West Face of Mt StarrWest Face of Mt Starr from Top of Mono Pass

Climbing Starr

We crossed the snowfield at the top of the pass and began to work our way up Starr’s face. The lower part was sand and scree, and we occasionally found faint trails, but they faded in and out. The higher we got, the more solid rock we encountered. With the trails having disappeared, we fanned out. Brian moved to the left, I stayed in the center, trying to keep on solid rock rather than scree, while Ruvicha moved up to the right. Not that anyone was racing, but Brian made it first to the ridge and ended up closest to the true summit. We found little wind and comfortably warm temperatures at the top.
Ascending the West Face of Mt StarrAscending the West Face of Mt Starr
Ruvicha Reaches the Top of Mt StarrRuvicha Reaches the Top of Mt Starr
Brian Atop Mt StarrBrian Atop Mt Starr
Atop Mt StarrAtop Mt Starr

Great Views

As promised by the guidebook, the top of Starr offered great views in all directions. One could see the whole length of the Little Lakes Valley running east and south of Mt Starr. More mountains, including Mills, Abbot and Dade, also lay to the south. Toward the northwest, there were still other mountains heading up in the direction of Yosemite.
Little Lakes ValleyLittle Lakes Valley
Little Lakes ValleyLittle Lakes Valley
Little Lakes ValleyLittle Lakes Valley
Little Lakes ValleyChicken Foot Lake and Long Lake from Mt Starr
View from Mt StarrLooking Northwest from Mt Starr
View from Mt StarrLooking Southwest from Mt Starr
View from Mt StarrLooking Along Mt Starr's Ridge Toward Southwest
Mono Pass from Mt StarrLooking Down on Mono Pass from Mt Starr

A Quick Trip Back

After lingering at the top for 45 minutes, taking lots of pictures, and snacking, we headed back down, retracing our path back to the trailhead. With the mid-afternoon sun, the views of Little Lakes Valley were even better on the return hike. We encountered few hikers on the way back, though two returning mule pack teams overtook us. Back at the trailhead, however, we found crowds of returning hikers and fishermen, presumably from the Little Lakes Trail. Almost everyone looked like they had had a really good day.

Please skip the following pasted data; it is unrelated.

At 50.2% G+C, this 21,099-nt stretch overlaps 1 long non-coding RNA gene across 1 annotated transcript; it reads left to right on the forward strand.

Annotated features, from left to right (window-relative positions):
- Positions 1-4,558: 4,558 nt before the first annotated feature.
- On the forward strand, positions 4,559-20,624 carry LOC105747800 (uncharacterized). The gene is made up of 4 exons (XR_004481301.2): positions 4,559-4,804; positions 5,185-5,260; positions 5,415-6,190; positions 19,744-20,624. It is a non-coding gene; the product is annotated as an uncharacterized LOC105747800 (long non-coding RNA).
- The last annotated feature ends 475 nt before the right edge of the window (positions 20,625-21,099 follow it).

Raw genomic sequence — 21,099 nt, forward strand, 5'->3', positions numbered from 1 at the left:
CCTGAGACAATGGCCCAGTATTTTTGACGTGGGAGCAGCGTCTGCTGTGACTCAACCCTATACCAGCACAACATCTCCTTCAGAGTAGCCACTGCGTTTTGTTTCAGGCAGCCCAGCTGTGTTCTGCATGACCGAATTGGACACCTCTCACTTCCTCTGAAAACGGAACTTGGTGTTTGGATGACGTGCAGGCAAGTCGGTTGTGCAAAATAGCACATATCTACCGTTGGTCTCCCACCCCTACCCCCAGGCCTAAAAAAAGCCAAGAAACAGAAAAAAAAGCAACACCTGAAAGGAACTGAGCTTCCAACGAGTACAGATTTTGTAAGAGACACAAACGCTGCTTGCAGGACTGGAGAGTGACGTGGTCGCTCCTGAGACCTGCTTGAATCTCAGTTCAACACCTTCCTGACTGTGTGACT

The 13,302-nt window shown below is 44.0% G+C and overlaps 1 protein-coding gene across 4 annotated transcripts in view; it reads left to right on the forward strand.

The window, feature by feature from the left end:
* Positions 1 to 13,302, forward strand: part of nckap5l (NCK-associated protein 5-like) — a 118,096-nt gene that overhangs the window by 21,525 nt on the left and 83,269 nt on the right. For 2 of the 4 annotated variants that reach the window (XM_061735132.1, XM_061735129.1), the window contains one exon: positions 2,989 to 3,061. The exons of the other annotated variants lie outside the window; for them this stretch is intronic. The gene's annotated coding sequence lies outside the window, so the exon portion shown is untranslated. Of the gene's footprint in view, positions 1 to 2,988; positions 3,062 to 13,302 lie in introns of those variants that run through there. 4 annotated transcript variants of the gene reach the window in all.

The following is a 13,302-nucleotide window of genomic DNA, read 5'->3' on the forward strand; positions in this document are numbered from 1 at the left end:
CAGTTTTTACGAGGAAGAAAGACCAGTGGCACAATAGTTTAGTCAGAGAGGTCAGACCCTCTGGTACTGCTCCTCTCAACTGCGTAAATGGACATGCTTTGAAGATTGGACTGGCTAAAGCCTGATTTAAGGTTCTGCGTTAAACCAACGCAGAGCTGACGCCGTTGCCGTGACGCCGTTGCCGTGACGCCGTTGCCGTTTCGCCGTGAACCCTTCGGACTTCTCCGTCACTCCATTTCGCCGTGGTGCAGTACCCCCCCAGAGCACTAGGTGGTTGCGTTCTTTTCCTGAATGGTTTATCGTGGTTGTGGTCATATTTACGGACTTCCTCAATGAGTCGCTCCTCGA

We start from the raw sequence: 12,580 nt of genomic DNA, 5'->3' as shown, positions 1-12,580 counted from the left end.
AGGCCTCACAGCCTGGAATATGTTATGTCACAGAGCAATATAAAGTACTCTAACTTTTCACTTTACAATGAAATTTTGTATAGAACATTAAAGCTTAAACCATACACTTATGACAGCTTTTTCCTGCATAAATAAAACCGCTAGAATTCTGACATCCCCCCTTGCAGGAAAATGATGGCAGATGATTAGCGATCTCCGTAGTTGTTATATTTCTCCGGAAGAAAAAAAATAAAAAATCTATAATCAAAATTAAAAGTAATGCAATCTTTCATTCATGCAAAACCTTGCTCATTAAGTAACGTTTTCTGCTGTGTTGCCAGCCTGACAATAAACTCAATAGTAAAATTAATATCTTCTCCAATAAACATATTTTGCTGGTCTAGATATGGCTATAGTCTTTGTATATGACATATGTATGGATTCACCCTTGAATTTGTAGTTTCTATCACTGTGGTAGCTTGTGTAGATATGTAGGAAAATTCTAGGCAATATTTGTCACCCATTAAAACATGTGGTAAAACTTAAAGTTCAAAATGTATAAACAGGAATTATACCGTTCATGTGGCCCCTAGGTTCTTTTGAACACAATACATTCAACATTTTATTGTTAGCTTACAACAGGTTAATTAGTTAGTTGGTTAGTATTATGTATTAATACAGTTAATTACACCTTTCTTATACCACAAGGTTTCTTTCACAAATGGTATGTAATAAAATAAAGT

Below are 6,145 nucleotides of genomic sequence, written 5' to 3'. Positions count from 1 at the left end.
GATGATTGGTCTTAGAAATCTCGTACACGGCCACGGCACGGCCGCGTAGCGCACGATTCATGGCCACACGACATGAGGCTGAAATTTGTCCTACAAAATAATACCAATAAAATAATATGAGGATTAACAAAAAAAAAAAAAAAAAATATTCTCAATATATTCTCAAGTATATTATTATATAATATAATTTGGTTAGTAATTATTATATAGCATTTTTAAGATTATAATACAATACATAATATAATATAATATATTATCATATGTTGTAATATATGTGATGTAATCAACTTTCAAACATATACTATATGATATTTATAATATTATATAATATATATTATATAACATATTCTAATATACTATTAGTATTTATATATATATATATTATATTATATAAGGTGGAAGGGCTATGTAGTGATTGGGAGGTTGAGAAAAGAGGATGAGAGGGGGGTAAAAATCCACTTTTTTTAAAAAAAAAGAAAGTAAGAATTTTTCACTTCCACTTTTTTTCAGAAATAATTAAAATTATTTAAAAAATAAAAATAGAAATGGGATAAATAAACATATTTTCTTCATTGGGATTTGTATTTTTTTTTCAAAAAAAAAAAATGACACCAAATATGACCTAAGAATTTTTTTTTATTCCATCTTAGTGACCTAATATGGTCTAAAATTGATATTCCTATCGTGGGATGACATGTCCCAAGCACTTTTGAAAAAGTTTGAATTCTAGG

Heading Down Mono PassHeading Down Mono Pass
Mt MorganMt Morgan and Little Lakes Valley

We walked back to the overflow lot and drove two miles back to Rock Creek Lakes Resort for cold beers and soft drinks. We figured that we covered a roundtrip of 7.5 miles – as opposed to 4.4 miles if one were to directly ascend the east face – with 3100 feet elevation gain from trailhead to Starr’s top. Getting there took us three-and-a-half hours (we’re not the speediest bunch), and the return took a little over two hours. All in all, this was a great finale to our week: terrific weather, a good hike, fun rock-scrambling and continuously nice views. Starr goes down high on our recommended list.


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jaxcharlie - Aug 29, 2011 12:47 pm - Voted 10/10

Nice Report

I'm headed out to the Sierra's on Friday for the first time, and I can't wait! I'll be hitting up Pioneer Basin and Mt Whitney of course, as well as the Bristlecone pine forest, along with a couple other stops if all goes according to plan!


Ambret - Aug 29, 2011 7:28 pm - Hasn't voted

Re: Nice Report

Thanks for reading the report. Sounds like you have some good hikes planned. We also hiked Meysan Lake (near Whitney) and Kearsarge Pass out of Onion Valley (a bit north of Lone Pine). There are lots of great trails out there. Have fun!